At a Shaolin temple in Hong Kong, British Intelligence agent Braithwaite asks Lee, a member of the temple, to participate in a martial arts tournament organized by Han, a former Shaolin monk. Later, Braithwaite shows Lee a film depicting Han and his bodyguard Oharra and explains that the tournament is to be held at Han’s island fortress, where Han runs a school of martial arts. The government is interested because they suspect that Han is abducting attractive women, whom he sells as sex slaves after turning them into opium addicts. Because Han’s only contact with the outside world is through the tournament he hosts every three years, Braithwaite asks Lee to infiltrate the island as a festival contestant in order to unearth evidence against Han. Braithwaite adds that the government also has planted a female operative named Mei Ling on the island. Lee is reluctant to harness his martial arts prowess to material rather than spiritual causes, but when the Shaolin master informs him that Oharra and his thugs assaulted Lee’s sister Su-Lin three years earlier, forcing her to commit suicide rather than face dishonor, Lee decides to forgo the Shaolin prohibition against employing his skills in the pursuit of revenge. After boarding the junk transporting contestants to Han’s island, Lee meets Rupert Roper and Williams, who served together in Vietnam. Williams, a militant black man, is on the run from two racist police officers whom he assaulted after they harassed him with racial epithets, while Roper, an inveterate gambler, is desperate to pay back the money he owes the mob before they break his legs. Also onboard is Parsons, a ... +


At a Shaolin temple in Hong Kong, British Intelligence agent Braithwaite asks Lee, a member of the temple, to participate in a martial arts tournament organized by Han, a former Shaolin monk. Later, Braithwaite shows Lee a film depicting Han and his bodyguard Oharra and explains that the tournament is to be held at Han’s island fortress, where Han runs a school of martial arts. The government is interested because they suspect that Han is abducting attractive women, whom he sells as sex slaves after turning them into opium addicts. Because Han’s only contact with the outside world is through the tournament he hosts every three years, Braithwaite asks Lee to infiltrate the island as a festival contestant in order to unearth evidence against Han. Braithwaite adds that the government also has planted a female operative named Mei Ling on the island. Lee is reluctant to harness his martial arts prowess to material rather than spiritual causes, but when the Shaolin master informs him that Oharra and his thugs assaulted Lee’s sister Su-Lin three years earlier, forcing her to commit suicide rather than face dishonor, Lee decides to forgo the Shaolin prohibition against employing his skills in the pursuit of revenge. After boarding the junk transporting contestants to Han’s island, Lee meets Rupert Roper and Williams, who served together in Vietnam. Williams, a militant black man, is on the run from two racist police officers whom he assaulted after they harassed him with racial epithets, while Roper, an inveterate gambler, is desperate to pay back the money he owes the mob before they break his legs. Also onboard is Parsons, a sadistic bully from New Zealand. That night, the contestants are welcomed to the island by an elaborate banquet at which the black-gloved Han makes a grand entrance accompanied by a band of white-cloaked, dart-throwing women. Lee catches an apple pierced by one of the women’s darts, and later, when Han’s hostess Tania offers Lee a choice of women with whom he can spend the night, he requests the dart thrower, Mei Ling. Tania makes the same offer to Williams, who selects an assortment of four women, and Roper, who picks Tania. In the first round of the tournament the next morning, Roper bests Parsons. That evening, Williams, becoming restless despite his harem, sneaks outside, even though he has been warned that it is forbidden to leave the palace at night. Lee also slips outside and, beneath some potted plants, finds a trap door leading to a hidden subterranean chamber. When Lee’s presence is discovered by the guards, he scales the walls to make a quick escape and is seen by Williams. The following morning, Han announces that he is aware that someone has breached security and orders Bolo, his brutal enforcer to punish the guards for their incompetence. Bolo then promptly crushes them, throws them into a heap and drags off their bodies. When Lee and Oharra face off in the next match, Oharra, enraged and frustrated by Lee’s virtuosity, attacks him with a broken bottle. Effortlessly kicking the bottle from Oharra’s hand, Lee overwhelms his opponent and kills him by stomping on his chest. Afterward, Han summons Williams to his study to ask him why he was wandering the grounds the previous night. Williams asserts that he was not the only one out that night, then demands to leave the island. Angered, Han calls in his guards to attack Williams, but when Williams defeats them all, Han takes him on. After pummeling Williams to death with his fist, Han removes his glove, revealing that he has a fake hand. Han then offers to give Roper a tour of the palace and after showing him his museum devoted to torture devices, takes him into the basement, where drugs are being compounded in one room while in another, young women are being injected with doses of opium. As they pass a cell filled with men who have been shanghaied by Han’s men, Han mentions that he knows that Roper has incurred large debts and offers him a job as his representative in the United States. Displaying Williams’ body, which has been suspended over a tank of liquid, Han menacingly states that he wants Roper to understand the consequences of his decision. That night, Lee again sneaks out onto the palace grounds and after capturing a cobra and stuffing it into a bag, descends into the basement vault. Pulling the snake from the bag, Lee hurls it into the control room, sending the guards fleeing in panic. As Lee telegraphs a message to Braithwaite asking for help, the alarm sounds. Although Lee fends off an onslaught of guards, he is finally trapped in a pit as steel plates slide down around him. Receiving Lee’s message the following morning, Braithwaite calls the military for reinforcements. Meanwhile, Han declares that Roper will face Bolo in a contest. As Mei Ling slips into the cellar and frees the prisoners, Roper defeats Bolo, angering Han, who orders the rest of the guards to attack Roper. At that moment, the prisoners stream into the ring, taking on the guards. Furious, Han attaches a claw to his fake hand and lashes out at Lee, but strikes a block of wood instead. When the claw becomes embedded in the wood block, Han, now defenseless, flees, chased by Lee. Running into the torture museum, Han attaches another lethal claw onto his hand. Lee, enraged by the affronts Han has committed to his family and his temple, remains unphased as Han gores his chest and face with the claw. Grabbing a spear, Han lunges at Lee but misses, plunging the spear into the wall. Desperate, Han then pushes on the wall, which swings open, revealing a hidden panel with a mirror on the opposite side. Following him through the panel into another room, Lee finds that the room has been paneled with mirrors, all refracting multiple images of Han. Unable to determine what is real and what is a reflection, Lee smashes the mirrors with his fists until he is finally able to distinguish Han from his multiple reflections. Striking Han with a powerful kick, Lee sends him flying onto the spear, impaling him. Lee then walks through the panel door, flicking it as he passes through, thus sending Han’s body spinning around and around in the hall of mirrors. Returning to the yard, Lee finds the field filled with prisoners, the guards cringing in subjugation. As Lee gives Roper a “thumbs up” for victory, the military helicopters circle overhead. +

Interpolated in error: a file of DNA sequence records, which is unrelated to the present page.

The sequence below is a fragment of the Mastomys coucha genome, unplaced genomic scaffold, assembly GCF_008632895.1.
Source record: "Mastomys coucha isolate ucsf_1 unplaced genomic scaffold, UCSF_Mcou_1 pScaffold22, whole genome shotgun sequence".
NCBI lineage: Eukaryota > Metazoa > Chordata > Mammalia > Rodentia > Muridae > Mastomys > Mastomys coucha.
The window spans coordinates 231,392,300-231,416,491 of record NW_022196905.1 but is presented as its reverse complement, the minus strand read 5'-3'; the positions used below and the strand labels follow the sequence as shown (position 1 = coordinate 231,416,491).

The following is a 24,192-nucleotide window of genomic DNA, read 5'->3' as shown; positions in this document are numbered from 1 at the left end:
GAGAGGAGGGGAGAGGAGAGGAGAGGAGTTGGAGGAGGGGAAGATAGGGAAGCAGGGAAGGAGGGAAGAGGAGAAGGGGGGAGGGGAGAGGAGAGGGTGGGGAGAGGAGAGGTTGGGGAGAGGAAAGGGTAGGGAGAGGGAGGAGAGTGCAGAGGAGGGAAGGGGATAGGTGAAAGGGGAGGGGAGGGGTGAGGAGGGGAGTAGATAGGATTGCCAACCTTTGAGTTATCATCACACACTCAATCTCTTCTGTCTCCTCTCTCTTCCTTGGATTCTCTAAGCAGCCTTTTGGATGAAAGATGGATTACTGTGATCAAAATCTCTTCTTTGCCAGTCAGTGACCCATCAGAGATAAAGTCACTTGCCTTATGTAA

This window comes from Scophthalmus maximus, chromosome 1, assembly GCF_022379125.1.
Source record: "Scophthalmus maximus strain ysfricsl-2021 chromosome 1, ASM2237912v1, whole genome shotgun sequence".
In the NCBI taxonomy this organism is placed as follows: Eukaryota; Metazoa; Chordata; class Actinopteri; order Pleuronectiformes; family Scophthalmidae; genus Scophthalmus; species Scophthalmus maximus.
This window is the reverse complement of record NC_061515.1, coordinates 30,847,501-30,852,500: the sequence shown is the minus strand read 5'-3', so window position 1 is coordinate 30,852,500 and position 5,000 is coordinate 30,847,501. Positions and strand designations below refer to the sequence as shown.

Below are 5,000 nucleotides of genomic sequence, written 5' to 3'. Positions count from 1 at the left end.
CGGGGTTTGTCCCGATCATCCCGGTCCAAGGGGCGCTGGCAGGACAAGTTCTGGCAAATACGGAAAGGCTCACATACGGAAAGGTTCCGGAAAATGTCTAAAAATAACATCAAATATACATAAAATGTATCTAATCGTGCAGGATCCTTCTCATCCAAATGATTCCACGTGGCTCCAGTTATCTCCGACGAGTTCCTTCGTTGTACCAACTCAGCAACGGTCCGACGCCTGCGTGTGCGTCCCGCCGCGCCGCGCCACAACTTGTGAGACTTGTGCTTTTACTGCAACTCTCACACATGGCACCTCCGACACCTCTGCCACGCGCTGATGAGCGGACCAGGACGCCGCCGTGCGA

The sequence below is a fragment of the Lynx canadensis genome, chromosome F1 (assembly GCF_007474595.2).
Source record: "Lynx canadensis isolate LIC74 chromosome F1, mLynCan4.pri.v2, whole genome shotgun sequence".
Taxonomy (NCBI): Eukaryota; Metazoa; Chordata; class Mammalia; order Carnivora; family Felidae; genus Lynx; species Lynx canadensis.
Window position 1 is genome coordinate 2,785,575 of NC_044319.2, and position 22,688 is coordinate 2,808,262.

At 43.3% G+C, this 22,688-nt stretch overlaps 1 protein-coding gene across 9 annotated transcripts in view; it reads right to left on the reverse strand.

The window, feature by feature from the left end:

Legend
Viewed by AFI
Partially Viewed
Offscreen Credit
Name Occurs Before Title
AFI Life Achievement Award